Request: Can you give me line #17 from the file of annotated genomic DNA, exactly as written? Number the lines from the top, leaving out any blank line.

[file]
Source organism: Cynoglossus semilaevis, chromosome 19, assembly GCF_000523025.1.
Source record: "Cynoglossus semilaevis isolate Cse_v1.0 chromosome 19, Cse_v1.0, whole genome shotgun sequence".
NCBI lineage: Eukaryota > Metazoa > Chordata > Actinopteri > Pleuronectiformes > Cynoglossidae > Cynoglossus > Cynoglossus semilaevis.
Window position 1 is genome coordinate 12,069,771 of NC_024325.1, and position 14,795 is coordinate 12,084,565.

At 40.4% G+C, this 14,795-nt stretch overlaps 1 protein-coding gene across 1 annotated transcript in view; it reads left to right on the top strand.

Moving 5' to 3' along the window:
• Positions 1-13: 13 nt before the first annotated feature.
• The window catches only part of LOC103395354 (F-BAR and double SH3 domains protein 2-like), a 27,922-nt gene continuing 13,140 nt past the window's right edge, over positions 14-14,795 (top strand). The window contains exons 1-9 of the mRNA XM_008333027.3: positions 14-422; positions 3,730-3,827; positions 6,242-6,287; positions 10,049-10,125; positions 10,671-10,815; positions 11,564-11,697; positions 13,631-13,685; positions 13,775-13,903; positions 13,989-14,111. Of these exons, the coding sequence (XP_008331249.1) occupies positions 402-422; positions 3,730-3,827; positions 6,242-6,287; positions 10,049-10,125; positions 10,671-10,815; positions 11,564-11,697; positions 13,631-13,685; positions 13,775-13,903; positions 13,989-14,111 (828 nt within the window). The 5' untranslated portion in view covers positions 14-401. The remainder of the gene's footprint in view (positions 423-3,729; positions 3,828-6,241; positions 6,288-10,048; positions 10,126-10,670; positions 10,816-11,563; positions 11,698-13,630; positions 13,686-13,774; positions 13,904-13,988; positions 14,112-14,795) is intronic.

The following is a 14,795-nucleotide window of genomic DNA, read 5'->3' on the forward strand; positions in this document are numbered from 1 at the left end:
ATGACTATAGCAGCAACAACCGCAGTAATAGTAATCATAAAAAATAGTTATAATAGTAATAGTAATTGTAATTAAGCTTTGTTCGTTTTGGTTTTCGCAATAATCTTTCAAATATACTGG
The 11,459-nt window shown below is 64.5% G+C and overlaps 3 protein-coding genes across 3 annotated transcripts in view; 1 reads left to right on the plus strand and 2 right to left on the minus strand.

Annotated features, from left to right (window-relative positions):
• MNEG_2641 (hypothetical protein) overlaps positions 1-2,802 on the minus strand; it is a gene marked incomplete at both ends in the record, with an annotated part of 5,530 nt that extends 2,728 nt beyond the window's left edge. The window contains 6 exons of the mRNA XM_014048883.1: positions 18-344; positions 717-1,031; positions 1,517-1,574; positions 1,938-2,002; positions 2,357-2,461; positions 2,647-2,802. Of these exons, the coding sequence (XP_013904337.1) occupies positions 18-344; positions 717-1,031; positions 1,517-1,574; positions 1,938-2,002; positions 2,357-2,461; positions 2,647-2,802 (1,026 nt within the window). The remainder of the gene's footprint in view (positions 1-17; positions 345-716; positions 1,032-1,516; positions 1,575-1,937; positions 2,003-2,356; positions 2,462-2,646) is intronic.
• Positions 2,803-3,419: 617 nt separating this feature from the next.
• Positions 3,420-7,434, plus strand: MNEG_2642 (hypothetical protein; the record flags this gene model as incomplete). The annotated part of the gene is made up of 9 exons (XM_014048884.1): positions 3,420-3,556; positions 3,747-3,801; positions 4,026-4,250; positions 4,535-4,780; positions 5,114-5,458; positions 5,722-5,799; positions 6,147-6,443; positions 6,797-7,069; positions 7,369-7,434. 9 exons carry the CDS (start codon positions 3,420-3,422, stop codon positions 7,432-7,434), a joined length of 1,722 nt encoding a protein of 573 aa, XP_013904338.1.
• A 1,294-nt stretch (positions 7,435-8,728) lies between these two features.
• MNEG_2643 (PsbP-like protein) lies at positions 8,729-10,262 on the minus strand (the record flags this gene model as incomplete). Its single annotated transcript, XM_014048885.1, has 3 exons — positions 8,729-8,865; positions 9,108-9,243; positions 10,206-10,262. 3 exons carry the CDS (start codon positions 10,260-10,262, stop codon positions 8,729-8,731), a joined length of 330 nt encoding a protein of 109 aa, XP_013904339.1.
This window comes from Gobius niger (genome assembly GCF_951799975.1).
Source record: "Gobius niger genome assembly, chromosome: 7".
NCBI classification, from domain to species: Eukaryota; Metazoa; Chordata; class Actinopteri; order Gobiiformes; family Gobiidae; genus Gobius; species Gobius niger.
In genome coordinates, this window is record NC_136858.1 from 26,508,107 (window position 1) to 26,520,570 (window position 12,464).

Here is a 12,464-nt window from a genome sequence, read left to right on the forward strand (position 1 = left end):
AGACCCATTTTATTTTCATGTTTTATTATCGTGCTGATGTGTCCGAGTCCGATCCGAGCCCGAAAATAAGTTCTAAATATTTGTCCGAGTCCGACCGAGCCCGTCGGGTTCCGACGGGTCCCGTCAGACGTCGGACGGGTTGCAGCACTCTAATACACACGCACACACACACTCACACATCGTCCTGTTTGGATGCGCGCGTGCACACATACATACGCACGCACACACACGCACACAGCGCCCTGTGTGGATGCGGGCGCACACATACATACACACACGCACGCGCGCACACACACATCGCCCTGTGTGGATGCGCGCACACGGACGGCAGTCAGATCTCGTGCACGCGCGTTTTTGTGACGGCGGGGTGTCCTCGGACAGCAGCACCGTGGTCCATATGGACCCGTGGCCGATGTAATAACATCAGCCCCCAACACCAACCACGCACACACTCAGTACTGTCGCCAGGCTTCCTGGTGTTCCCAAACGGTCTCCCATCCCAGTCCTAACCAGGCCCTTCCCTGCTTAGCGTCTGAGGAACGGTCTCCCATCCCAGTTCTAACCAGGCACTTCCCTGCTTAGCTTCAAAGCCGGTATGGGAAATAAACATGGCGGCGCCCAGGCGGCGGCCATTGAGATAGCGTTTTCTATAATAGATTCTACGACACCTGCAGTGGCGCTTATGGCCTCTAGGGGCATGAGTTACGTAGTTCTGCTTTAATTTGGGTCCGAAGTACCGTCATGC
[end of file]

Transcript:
• MNEG_2643 (PsbP-like protein) lies at positions 8,729-10,262 on the minus strand (the record flags this gene model as incomplete). Its single annotated transcript, XM_014048885.1, has 3 exons — positions 8,729-8,865; positions 9,108-9,243; positions 10,206-10,262. 3 exons carry the CDS (start codon positions 10,260-10,262, stop codon positions 8,729-8,731), a joined length of 330 nt encoding a protein of 109 aa, XP_013904339.1.